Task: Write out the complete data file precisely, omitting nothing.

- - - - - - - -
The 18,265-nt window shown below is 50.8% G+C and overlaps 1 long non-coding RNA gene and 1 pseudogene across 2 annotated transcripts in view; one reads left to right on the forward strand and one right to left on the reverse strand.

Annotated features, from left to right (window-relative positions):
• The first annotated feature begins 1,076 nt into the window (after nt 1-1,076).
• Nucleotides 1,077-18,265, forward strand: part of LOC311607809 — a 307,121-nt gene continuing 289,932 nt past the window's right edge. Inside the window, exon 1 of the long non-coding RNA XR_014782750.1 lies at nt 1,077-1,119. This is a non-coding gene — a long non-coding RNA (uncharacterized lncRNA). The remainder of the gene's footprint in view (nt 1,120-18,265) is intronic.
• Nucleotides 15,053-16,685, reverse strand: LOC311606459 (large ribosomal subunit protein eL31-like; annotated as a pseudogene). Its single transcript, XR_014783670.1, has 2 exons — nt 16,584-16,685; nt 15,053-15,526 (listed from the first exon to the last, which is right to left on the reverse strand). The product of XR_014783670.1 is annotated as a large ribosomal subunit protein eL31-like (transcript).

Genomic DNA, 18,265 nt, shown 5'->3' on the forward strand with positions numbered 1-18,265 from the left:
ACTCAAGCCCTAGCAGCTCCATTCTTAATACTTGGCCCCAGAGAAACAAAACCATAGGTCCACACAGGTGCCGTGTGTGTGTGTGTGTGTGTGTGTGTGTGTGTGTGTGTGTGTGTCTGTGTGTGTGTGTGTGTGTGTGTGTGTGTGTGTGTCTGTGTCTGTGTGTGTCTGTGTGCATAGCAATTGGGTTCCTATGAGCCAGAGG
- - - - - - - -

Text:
The 18,265-nt window shown below is 50.8% G+C and overlaps 1 long non-coding RNA gene and 1 pseudogene across 2 annotated transcripts in view; one reads left to right on the forward strand and one right to left on the reverse strand.

Annotated features, from left to right (window-relative positions):
• The first annotated feature begins 1,076 nt into the window (after nt 1-1,076).
• Nucleotides 1,077-18,265, forward strand: part of LOC311607809 — a 307,121-nt gene continuing 289,932 nt past the window's right edge. Inside the window, exon 1 of the long non-coding RNA XR_014782750.1 lies at nt 1,077-1,119. This is a non-coding gene — a long non-coding RNA (uncharacterized lncRNA). The remainder of the gene's footprint in view (nt 1,120-18,265) is intronic.
• Nucleotides 15,053-16,685, reverse strand: LOC311606459 (large ribosomal subunit protein eL31-like; annotated as a pseudogene). Its single transcript, XR_014783670.1, has 2 exons — nt 16,584-16,685; nt 15,053-15,526 (listed from the first exon to the last, which is right to left on the reverse strand). The product of XR_014783670.1 is annotated as a large ribosomal subunit protein eL31-like (transcript).

Genomic DNA, 18,265 nt, shown 5'->3' on the forward strand with positions numbered 1-18,265 from the left:
ACTCAAGCCCTAGCAGCTCCATTCTTAATACTTGGCCCCAGAGAAACAAAACCATAGGTCCACACAGGTGCCGTGTGTGTGTGTGTGTGTGTGTGTGTGTGTGTGTGTGTGTGTGTCTGTGTGTGTGTGTGTGTGTGTGTGTGTGTGTGTGTCTGTGTCTGTGTGTGTCTGTGTGCATAGCAATTGGGTTCCTATGAGCCAGAGG